Various unsaturated soil properties were investigated, and simulations were found to be strongly sensitive to both the freezing function and residual saturation at strong negative (drying) pressure. Therefore, great care was taken to match model parameters with the general soil type observed in the field. A single homogeneous soil was used for all models and based on a classification of “silt-loam” [Jepsen et al., 2012b] and observations from soil pits. The unsaturated soil water freezing and soil water retention characteristics for this soil type were based on a recent laboratory investigation [Watanabe et al., 2011], as was the silt-loam porosity of 0.46. The soil water freeze function (relating temperature to ice content) was simulated with a four-section piecewise linear function with a minimum residual unfrozen water content of 16.6% (of total porosity) at −20°C (Figure S3). The soil water retention curve was simulated with a piecewise linear function with residual saturation at 50,000 kPa of 8%. The soil had a base permeability of 1 × 10−12 m2, with a frozen minimum permeability of 1 × 10−13 m2. The relatively small reduction in permeability when frozen was based on observation of water flow through frozen silt-loam, compared to other frozen soils that do not permit flow when frozen [Watanabe et al., 2011, 2013]; permeabilities less than approximately 1 × 10−13 m2 essentially function as confining material within the model and could have induced surface ponding, a condition for which there was no field evidence.
3 Results and Discussion
Ground-based electrical geophysical surveys conducted in late summer 2011 and 2012 along a transect of mixed open meadow and willow shrub showed shallow zones with permafrost characteristics located proximal to maturing shrubs, while more open areas did not show evidence of frozen ground (Figures 1b and 1c). Manual frost and temperature probing confirmed these results, with comparable repeat measurements identifying some shallow frozen ground existing for at least 2 years, i.e., permafrost by definition. Modeling results presented below support these observations and provide unprecedented insight into ecologically driven permafrost aggradation in variably saturated conditions.
3.1 Ecosystem-Driven Aggradation
Results from the OM-R base model show seasonal frost and temperature propagation through time (Figure 2). Annual frost and temperature dynamics define envelopes that encompass the range of simulated conditions with depth along the profile; for OM-R, the maximum and mean shallow soil temperatures are 12.3 and 0.6°C, respectively. Under the expected ambient conditions of the open meadow dried lake bed, appreciable permafrost does not form. Notably, there is annual downward propagation of ice from the previous winter through the soil peaks near the water table in early September, yet ice content drops to zero for the rest of the annual cycle (Figure 2a). This strong phase shift has important implications for field interpretations of frozen ground. The presence of low ice content deep frost late in the summer may indicate seasonally frozen ground rather than permafrost. The simulated low year-round ice saturation (3% of porosity) at the water table in OM-R (Figures 2a and 4a) agrees with site observations from a soil pit dug in open meadow, where stiff soil and temperatures close to 0°C were detected in a discrete band just above the water table, which supports the OM-R model.
Simulation OM-0R indicates that willow shrub uptake of summer recharge does not result in appreciable permafrost aggradation within the Twelvemile Lake basin. When recharge is removed from the baseline model, the original discrete band of ice saturation at the water table interface is slightly enhanced to 7%; hence, shrub-driven reduction in recharge cannot explain the thick, shallow sequence of frost observed in the field beneath shrub areas. Recharge reduction has a much stronger effect when combined with summer shading. Figure 2b shows how frost development at greater depth in the unsaturated zone, characterized by multiple model time series at 2.5 m depth, is greatly accelerated in the Sh1-R model when summer recharge is removed in Sh-0R. There is muted enhancement of freezing in the stronger shading Sh2-0R model, compared to Sh2-R, indicating the importance of unsaturated zone heat advection to permafrost aggradation peaks under moderate shading conditions. Thus, the uptake of summer recharge and subsequent reduction of infiltration alone does not result in strong permafrost aggradation, but when combined with summer shading recharge reduction does result in appreciable enhancement of freezing, particularly in the Sh1-0R model.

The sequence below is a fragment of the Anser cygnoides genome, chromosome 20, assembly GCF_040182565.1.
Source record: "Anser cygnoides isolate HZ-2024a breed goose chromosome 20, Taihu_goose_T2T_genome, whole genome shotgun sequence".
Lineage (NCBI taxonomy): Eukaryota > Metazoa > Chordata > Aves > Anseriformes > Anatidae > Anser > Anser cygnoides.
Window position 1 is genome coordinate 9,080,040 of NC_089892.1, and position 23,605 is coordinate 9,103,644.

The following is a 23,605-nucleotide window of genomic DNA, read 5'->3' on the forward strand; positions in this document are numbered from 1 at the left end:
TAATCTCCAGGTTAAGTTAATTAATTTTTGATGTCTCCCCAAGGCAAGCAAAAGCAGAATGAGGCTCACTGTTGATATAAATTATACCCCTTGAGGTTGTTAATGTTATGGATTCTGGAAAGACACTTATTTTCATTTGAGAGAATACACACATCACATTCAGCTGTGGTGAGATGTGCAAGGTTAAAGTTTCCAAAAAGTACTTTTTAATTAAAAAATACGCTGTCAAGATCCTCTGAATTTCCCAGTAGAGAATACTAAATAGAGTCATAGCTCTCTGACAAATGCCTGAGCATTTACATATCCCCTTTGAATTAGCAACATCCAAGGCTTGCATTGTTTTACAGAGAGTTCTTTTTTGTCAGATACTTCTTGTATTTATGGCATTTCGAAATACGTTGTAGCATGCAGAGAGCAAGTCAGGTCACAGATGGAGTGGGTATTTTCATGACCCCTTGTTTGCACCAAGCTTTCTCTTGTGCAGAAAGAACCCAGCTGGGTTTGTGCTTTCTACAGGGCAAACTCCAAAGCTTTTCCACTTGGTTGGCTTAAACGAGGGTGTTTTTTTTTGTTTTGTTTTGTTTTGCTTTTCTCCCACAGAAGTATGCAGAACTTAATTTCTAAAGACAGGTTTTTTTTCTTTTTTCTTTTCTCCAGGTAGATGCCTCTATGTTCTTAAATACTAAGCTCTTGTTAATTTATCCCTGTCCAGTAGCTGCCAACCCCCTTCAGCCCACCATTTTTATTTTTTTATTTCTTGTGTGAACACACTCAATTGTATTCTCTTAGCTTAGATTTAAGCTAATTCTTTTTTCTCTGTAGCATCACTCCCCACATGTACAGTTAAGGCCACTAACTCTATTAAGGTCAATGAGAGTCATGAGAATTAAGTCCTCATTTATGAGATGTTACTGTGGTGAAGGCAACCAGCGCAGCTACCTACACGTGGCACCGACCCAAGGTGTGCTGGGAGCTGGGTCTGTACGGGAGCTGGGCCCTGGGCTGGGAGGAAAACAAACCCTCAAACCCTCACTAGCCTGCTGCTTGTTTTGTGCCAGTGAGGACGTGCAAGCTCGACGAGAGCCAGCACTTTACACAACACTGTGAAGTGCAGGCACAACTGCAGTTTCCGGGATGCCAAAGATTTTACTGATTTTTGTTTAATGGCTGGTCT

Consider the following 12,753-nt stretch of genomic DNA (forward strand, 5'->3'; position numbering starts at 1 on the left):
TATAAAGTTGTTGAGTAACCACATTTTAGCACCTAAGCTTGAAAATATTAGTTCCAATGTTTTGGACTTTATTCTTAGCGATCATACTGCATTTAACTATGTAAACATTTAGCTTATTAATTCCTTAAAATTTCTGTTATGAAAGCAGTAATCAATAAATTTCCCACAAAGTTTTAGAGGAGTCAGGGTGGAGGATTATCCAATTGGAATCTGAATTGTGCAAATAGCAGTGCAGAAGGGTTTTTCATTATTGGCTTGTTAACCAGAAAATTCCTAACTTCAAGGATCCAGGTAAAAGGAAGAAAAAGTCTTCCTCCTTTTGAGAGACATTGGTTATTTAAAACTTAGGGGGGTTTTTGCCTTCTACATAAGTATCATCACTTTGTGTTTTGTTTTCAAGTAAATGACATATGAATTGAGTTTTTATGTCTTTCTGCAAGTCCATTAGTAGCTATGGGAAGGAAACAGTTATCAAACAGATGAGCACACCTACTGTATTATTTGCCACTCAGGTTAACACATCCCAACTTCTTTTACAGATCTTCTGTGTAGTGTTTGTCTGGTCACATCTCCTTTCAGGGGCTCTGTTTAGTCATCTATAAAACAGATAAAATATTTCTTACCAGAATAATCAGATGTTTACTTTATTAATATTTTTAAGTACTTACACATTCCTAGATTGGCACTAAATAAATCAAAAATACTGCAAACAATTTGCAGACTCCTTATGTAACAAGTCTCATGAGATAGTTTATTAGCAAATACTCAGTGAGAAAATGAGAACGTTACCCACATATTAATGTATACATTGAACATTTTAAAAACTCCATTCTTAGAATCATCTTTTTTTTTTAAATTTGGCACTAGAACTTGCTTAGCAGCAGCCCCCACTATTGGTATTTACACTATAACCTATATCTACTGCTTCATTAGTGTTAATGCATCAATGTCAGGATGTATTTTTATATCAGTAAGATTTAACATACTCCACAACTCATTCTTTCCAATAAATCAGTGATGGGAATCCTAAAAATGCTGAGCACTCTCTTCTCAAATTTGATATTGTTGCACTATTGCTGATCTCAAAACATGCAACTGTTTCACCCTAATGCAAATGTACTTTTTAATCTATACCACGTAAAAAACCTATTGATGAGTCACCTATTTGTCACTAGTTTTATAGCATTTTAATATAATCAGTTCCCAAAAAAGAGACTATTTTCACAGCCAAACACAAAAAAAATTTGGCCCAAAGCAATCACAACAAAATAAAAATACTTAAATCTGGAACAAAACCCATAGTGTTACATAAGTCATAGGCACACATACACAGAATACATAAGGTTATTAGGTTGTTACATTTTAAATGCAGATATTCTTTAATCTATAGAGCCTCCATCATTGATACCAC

Thick sequences of new shallow permafrost accumulate in models Sh1-0R (5.7 m thick) and Sh2-0R (7.7 m thick), which have both shading and reduced recharge, as shown in Figures 4b and 4c, respectively. Dynamic steady state permafrost is 0.2 m shallower in model Sh2-0R at 1.6 m (Figures 3a and 4c); this depth is within 0.16 m of that observed near willow shrub in the field. Much of the frost accumulation takes place in the unsaturated zone in the first 25 years, particularly with increased shading (Sh2-0R). As the unsaturated zone permafrost quasi-equilibrates, substantial freezing of the saturated zone occurs over the remainder of the simulations. The Sh1-0R and Sh2-0R models are most dissimilar in quasi-equilibration time and saturated zone freezing dynamics. Ice saturation in the shallow aquifer of both models exceeds 50% of the available porosity, thus restricting flow and the advection of heat. This result shows how critical yet subtle differences in shrub growth and subsequent shading may have pronounced impacts on shallow groundwater flow and the resultant lake water budget.
3.2 Climate Warming Scenario